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Classics Review: A Wrinkle In Time

G D Penman By G D Penman Published on March 13, 2016
This article was updated on April 19, 2017

While this book is considered to be a children’s classic and has a few simplistic elements it is ridiculous to behave as though adults would not benefit from reading it. As the author herself was fond of saying during the long period of trying to find a publisher, the book is not too difficult for children, children are open to any ideas, the book is too difficult for adults.

The story follows two children as they try to retrieve their missing father but ends up spanning the galaxy and delving into the conflict between good and evil on the universal scale. Something made possible by the Tesseract, a multi-dimensional means of bridging great distances and times similar to the modern concept of a wormhole. The interplay and melding of spirituality, science and acceptance of the unknown are the backbone of the story. Setting aside the fascinating scientific ideas found in this book that have gone on to inspire generations in the pursuit of space-time warping technology the philosophy contained in A Wrinkle in Time is the most fascinating part.

The book is in part a Christian allegory, there are clear references to a conflict between the forces of light and darkness throughout the story and even specific mentions of faith and Jesus. But at the very same time Pasteur and Buddha are mentioned as his equals. The author puts forward her own, very open and liberal interpretation of Christianity throughout the story and nowhere is that made more clear than in the children’s conflict with It. It is a disembodied brain capable of telepathic domination of every mind that it encounters. The villain is the ultimate embodiment of a totalitarian government, where every person in society is simply a tool used to further their leader’s desires and the only pleasure that they are capable of is complete submission to that more powerful will and the removal of all responsibilities. 

The heroine, Meg, is able to fight against this creature thanks to her inherent faults. Her belligerence, her unwillingness to toe the line and her stubborn inability to back down even when it would be to her advantage. All of the traits that make her disliked by her teachers and peers back on earth are what allow her to combat It. Rebellion against authority is considered the most moral act in A Wrinkle in Time. This is obviously tempered by the love that she feels for her family and ultimately love is what allows her to win out, but can you imagine any other Christian allegory where ignoring your elders to do what you think is right is the moral choice. Even the semi-angelic, semi-scientific figures of the three old women who guide the children on their travels rail against the idea of fate using the metaphor of a sonnet to describe a human’s life. The form is the same each time, otherwise it wouldn’t be a sonnet, but the contents can be anything at all. Freedom is the natural state of being and oppression is evil. Quite the alien subject for a religious allegory, about on par with the Pevensie kids in Narnia giving Aslan the finger when he tells them what to do.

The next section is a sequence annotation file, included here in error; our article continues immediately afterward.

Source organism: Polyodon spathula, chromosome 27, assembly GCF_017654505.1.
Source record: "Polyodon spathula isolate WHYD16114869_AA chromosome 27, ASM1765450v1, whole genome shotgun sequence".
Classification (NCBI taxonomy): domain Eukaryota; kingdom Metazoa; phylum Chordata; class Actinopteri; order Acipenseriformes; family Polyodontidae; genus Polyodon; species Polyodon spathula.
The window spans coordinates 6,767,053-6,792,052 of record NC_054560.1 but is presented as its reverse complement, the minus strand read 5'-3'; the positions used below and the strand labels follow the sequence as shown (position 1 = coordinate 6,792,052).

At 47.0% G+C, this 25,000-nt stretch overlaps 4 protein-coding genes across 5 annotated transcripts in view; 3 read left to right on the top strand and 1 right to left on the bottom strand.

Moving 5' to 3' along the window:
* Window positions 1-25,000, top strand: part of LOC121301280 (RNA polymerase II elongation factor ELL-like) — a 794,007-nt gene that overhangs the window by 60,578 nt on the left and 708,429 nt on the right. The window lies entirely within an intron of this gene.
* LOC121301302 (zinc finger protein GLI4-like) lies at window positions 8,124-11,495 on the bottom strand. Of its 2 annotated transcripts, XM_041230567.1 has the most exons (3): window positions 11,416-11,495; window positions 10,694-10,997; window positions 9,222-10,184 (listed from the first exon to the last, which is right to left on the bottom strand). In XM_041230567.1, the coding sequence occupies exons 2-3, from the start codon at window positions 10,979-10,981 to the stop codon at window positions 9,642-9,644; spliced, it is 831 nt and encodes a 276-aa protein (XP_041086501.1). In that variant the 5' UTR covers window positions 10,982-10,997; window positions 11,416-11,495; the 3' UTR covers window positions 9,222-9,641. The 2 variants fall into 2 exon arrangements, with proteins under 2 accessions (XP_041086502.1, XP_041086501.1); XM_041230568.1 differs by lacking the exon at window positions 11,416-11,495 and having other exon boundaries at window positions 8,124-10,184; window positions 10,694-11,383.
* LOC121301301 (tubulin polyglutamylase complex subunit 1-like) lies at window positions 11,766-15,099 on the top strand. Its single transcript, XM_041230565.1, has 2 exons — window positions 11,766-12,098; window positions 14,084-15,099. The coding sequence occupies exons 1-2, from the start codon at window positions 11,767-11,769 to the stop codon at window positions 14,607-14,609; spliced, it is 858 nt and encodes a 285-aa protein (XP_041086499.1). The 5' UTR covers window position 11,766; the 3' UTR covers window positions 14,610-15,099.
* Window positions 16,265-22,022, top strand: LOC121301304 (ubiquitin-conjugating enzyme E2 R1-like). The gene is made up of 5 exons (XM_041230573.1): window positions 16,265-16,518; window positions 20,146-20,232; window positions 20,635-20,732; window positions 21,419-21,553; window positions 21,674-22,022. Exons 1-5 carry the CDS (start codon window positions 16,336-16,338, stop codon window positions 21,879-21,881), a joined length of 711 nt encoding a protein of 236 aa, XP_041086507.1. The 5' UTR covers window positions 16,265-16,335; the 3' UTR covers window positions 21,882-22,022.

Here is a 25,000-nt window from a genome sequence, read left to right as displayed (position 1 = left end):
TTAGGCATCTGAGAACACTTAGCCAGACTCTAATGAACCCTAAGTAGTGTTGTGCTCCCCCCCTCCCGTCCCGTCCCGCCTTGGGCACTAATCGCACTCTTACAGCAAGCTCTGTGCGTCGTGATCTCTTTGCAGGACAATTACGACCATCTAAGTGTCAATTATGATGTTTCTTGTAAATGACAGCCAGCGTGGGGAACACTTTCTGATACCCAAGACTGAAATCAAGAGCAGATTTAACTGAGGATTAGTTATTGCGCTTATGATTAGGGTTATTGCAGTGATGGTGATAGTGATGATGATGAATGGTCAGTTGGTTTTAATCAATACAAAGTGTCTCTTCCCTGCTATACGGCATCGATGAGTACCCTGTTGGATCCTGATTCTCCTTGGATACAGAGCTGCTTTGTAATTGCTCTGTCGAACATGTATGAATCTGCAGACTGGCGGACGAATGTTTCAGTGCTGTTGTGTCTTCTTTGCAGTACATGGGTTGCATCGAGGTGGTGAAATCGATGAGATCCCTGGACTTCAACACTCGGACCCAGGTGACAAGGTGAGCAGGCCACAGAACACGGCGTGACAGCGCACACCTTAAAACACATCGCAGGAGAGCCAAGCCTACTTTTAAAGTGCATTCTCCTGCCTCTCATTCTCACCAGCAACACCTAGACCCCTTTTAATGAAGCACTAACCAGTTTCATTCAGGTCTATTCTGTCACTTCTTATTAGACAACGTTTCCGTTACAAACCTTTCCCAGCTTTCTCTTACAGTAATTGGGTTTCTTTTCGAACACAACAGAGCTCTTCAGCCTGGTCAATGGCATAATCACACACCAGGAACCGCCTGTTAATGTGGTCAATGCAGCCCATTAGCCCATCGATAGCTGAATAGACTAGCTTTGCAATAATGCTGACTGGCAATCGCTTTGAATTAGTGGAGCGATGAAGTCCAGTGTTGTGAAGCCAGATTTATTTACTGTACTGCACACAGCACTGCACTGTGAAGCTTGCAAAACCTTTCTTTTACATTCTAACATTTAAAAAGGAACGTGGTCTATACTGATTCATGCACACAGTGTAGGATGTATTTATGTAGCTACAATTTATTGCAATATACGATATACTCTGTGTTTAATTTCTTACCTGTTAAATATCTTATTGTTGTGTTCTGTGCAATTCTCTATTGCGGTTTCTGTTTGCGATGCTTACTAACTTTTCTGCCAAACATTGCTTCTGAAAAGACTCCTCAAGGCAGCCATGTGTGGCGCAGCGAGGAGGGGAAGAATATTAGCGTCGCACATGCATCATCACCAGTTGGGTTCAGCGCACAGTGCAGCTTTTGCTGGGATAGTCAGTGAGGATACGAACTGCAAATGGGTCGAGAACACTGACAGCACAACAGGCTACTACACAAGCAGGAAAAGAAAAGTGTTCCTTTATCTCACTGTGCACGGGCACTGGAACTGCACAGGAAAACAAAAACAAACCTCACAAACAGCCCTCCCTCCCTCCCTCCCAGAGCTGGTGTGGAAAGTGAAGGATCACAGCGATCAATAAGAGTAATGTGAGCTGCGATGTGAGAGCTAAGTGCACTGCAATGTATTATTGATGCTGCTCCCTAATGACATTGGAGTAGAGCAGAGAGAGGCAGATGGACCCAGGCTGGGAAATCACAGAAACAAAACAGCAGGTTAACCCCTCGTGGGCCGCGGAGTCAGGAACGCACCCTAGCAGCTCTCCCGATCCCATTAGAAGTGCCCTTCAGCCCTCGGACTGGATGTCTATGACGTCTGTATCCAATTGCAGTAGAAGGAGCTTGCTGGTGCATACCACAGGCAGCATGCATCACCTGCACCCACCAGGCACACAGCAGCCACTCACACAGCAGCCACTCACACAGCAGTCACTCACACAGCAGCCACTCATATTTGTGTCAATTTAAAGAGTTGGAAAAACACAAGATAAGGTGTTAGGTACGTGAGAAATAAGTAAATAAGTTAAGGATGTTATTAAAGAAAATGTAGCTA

No wonder the book is too difficult for most adults to read. 

G.D. Penman writes about queer monsters for a living. He is the author of Call Your Steel, The Year of the Knife, Heart of Winter, Apocrypha and many other books. He is also a full-time freelance ... Show More